Don’t Forget to Breathe

Of all the great lessons Mr. Miyagi taught Danielson, arguably the most important was, “Don’t forget to breathe.  It is very important.”  As we learned in our sermon today, prayer is the breath of our spiritual lives.  There are certianly some techniques and exercises that teach us how to experience deeper and richer communion with God through prayer.  But in the end, I still find the best advise to be what I said near the end of the sermon, “Pray as you can, not as you can’t.”  I don’t know who first uttered that simple sentance, but it brings great relief to people like me who contantly wonder what there is about prayer that I have not yet learned to practice.  Do what you can NOW but keep  learning.

Everyone loves a story.  I received a number of comments after the sermon about the stories I read about “Aunt Sally” from Mark Thibodeaux’s book, “Armchair Mystic: Easing Into Contemplative Prayer.”  For those desiring to go deeper into the final stages of prayer that I talked about this moring, I would consider this book a wonderful first step.  I wrote a brief review a couple of years go that you can find if you click here.  (Scroll down the page to find my review.)

I have heard that the best exercise is the one that you actually do!  The same is true for prayer.  Learning about prayer is wonderful; Praying is more wonderful still!

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Byron FikePreaching Minister

Byron has been the preaching minister at Clear Lake since 1999. He and his wife have three grown children, who have also devoted their lives to serving the Lord. In his personal time, Byron likes to read books, watch movies, and play with his little dog Willie. He also is an avid follower of Alabama football, having grown up in Tuscaloosa during the glory days of Bear Bryant.


One Response to “Don’t Forget to Breathe”

  1. avatar Anonymous says:

    I think too many times we look at the Champions of Faith from the ancient past, and of modern times (i.e… C.S. Lewis, Brennan Manning, and Rich Mullins,) and when we don't immediately measure up to them, we give up hope of ever becoming like them. We have to remember that these men and women were not the amazing Champions when they first become Christians, but instead it was a life long journey.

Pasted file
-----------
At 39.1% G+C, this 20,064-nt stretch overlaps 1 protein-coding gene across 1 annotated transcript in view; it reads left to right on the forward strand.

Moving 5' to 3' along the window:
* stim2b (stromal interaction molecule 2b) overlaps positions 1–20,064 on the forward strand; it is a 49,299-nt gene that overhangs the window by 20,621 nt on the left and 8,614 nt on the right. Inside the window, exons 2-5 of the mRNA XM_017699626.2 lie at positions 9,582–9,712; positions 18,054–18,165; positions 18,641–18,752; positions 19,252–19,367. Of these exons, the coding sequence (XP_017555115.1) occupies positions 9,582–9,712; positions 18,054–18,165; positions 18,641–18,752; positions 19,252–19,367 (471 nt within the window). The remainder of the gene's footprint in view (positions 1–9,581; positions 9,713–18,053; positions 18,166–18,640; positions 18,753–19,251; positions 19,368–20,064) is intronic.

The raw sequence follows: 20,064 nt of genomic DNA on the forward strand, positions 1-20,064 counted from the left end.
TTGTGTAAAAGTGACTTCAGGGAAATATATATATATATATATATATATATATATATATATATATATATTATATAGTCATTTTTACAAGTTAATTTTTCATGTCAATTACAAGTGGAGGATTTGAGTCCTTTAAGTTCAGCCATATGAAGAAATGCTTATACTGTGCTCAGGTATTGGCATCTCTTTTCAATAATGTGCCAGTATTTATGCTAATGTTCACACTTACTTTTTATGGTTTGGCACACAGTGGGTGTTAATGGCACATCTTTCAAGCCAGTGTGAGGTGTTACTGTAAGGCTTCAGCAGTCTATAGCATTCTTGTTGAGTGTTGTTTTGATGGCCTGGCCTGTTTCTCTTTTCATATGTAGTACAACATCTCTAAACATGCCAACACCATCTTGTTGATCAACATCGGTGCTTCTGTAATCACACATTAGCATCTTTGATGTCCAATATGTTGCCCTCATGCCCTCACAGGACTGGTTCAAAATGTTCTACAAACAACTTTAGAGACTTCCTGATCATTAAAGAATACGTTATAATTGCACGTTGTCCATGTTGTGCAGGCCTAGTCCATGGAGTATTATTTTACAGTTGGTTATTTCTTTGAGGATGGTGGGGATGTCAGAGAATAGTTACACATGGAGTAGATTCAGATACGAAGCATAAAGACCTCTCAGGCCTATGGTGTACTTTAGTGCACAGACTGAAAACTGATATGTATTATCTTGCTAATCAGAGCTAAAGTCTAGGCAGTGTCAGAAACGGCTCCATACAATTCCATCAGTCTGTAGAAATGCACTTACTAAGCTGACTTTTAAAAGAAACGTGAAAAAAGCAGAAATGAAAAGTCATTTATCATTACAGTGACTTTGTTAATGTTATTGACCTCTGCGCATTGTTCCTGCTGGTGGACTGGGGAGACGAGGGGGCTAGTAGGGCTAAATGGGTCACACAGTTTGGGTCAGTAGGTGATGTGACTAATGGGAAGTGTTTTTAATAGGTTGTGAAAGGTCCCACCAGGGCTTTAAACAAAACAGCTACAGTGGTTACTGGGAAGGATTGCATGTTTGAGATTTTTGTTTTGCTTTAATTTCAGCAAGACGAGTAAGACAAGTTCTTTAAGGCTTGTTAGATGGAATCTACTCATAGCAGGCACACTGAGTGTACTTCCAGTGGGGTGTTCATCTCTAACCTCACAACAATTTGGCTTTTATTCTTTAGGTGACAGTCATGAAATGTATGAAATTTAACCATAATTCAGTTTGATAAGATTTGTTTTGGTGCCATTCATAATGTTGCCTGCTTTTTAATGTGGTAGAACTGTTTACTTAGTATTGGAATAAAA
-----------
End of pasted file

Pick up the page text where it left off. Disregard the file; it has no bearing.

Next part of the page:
In other aspects of life, sports, arts and crafts, singing, playing an instrument, and so on, we are willing to take small steps and practice in order to become better. And we are understanding that we aren't going to be the best at it when we first begin, and instead are willing to stumble because we know through our failures that we will become better.
    But in our prayer life, we feel that when we don't say the most eloquent prayer ever, we give up, and think that prayer is just not our gift, and refuse to do public prayer as we know that there is someone out there that can do it better than us. But we have to remember that in everything we have done, even something as easy as walking, we have stumbled, we have struggled, and we have fallen, but we have grown to master it. And I feel that it is the same with our prayer life. We have to be willing to take those first small steps, to grow, to become stronger, and to continue to work to plumb the depths of prayer.

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